eyes. ject of his spleen, he has treated very illibe

" Being well lather'd from a dish or tub, rally. Much as we admire Peter's humour, Hodge now began with grinning pain to we can by no means think him justified in

grub, thus wantonly exercising it at the expence of

Just like a hedger cutting furze : man of merit.

It is literally “ casting . 'Twas a vile razor !-then the rest he tried-firebrands, arrows, and death, and saying, All were impostors_" Ah,” Hodge figh’d. Am not I in sport?"

" I with my eighteen pence within my After giving this opinion, it cannot

purse.” be expeted we should countenance the

“ In vain to chace his beard, and bring the deed, by admitting any of the exceptionable

Graces, paffages into the extracts we lay before our

He cut, and dug, and winc'd, and stamp'd readers. They must therefore content them.

and swore; felves with “ Peter's fage advice to mer.

Brought blood, and danc'd, blasphem'd, and cenary artists, and a delectable story of a

made wry faces, country-bumpkin and peripatetic razor. (el.

And curs'd each razor's body o'er and ler."

o'er. “ Forbear, my friends, to sacrifice your

“ His Muzzle, form'd of Oppofition stuff, fame To sordid gain, unless that you are stary.

Firm as a Foxite, would not bore its ruff; ing;

So kept it - laughing at the steel and

fuds. I own that hunger will indulgence claim For hard stone heads, and landscape carving, Hodge in a passion stretch'd his angry jaws, In order to make haste to sell and eat;

Vowing the direft vengeance, with clench'd

claws, For there is certainly a charm in meat : And in rebellious tones will stomachs speak,

On the vile cheat that sold the goods. That have not tasted victuals for a week. Razors ! a damu'd confounded dog, “ But ye: there are a mercenary crew,

Not fit to scrape a hog! Who value fame no more than an old shoe, “ Hodge sought the fellow-found him, and Provided for their daubs they get a fale ;

begunJust like the man—but ftay—I'll tell the Perhaps, maiter razor-rogue, to you 'ris tale.

fun, " A fellow in a market town,

That people flay themselves out of their

lives : Most musical, cried razors up and down, And offer'd twelve for eighteen pence;

You rascal !- for an hour have I been grubWhich certainly seem'd wondrous cheap,


Giving my scoundrel whiskers here a scrub. And for the money, quite a heap,

bing, As ev'ry inan wou'd buy, with cah and sense.

With razors just like oyster-knives.

Sirrah! I tell you you're a knave, " A country bumpkin the great offer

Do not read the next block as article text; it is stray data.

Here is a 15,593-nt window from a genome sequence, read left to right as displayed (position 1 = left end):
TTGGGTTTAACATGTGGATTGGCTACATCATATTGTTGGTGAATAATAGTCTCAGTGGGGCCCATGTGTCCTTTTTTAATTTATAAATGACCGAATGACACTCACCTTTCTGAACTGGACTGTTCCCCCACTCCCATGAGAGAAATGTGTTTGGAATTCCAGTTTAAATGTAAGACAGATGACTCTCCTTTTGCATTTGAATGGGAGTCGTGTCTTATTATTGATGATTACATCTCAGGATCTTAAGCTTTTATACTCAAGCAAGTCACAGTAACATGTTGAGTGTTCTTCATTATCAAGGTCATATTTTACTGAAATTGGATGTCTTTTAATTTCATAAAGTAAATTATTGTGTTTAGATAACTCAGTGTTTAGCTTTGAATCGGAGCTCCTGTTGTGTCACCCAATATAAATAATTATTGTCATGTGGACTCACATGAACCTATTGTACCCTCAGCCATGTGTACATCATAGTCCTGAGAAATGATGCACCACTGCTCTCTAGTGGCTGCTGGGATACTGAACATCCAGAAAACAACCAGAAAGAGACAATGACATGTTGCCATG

To cry up razors that can't shave. heard : Poor Hodge, who suffer'd by a broad black

Friend, quoth the razor-man, I am no

knave : beard, That seem'd a fhoe-brush stuck beneath

As for the razors you have bought, his nose,

Upon my soul I never thought With chearsulness the eighteen-pence he

That they would have. paid,

" Not think they'd shave! quoth Hodge, And proudly to himself, in whispers, said,

with wond'ring eyes, « This rascal stole the razors, I suppose." And voice not much unlike an Indian 11 No matter if the fellow be a knave,

yell; Provided that the razors Nave;

What were they made for then, you dog?

he cries. It certainly will be a monstrous prize :

Made ! quoth the fellow with a smile

To sell." EUROP. Mae.



I i i


Juvenile Indiscretions. A Novel. In five volumes. 155. Lane, 1786. are informed in the preface to this passes, which we readily overlook in compo.

Novel, that it is the production of a sitions of this kind, but we cannot so lady ; but as for this we have only the au- forgive crimes of a deeper die.-Noc content thor's word, we beg leave to doubt it ; and with borrowing every character throughout we the more readily do so, as it is a work the five volumes, this fui-disant lady author has that would not redound much to the credit miserably disfigured them, to prevent their of any fair lady. “ Errors in point of diction being recognized by the right owners. and grammatical propriety" are venial tresThe New Foundling Hospital for Wit : Being a Collection of Fugitive Pieces, in Prose and

Verse, not in any other Collection. With several Pieces never published before. A new Edition, corrected, and considerably enlarged. In Six Volumes. London, Debrett, 1736.

TE took notice of a former edition of spared to render it agreeable and useful. From

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1784: the present one, the editor (ays, has is impossible that the materials can all be of been considerably improved and enlarged, equal goodness : fome tares will anavoidably niany new pieces being added by permission spring up among the wheat. Thele volumes, of their respective Authors. The whole has however, “take them for all in all,"afford more been new arranged; and no pains or cxpence entertainment than most similar collections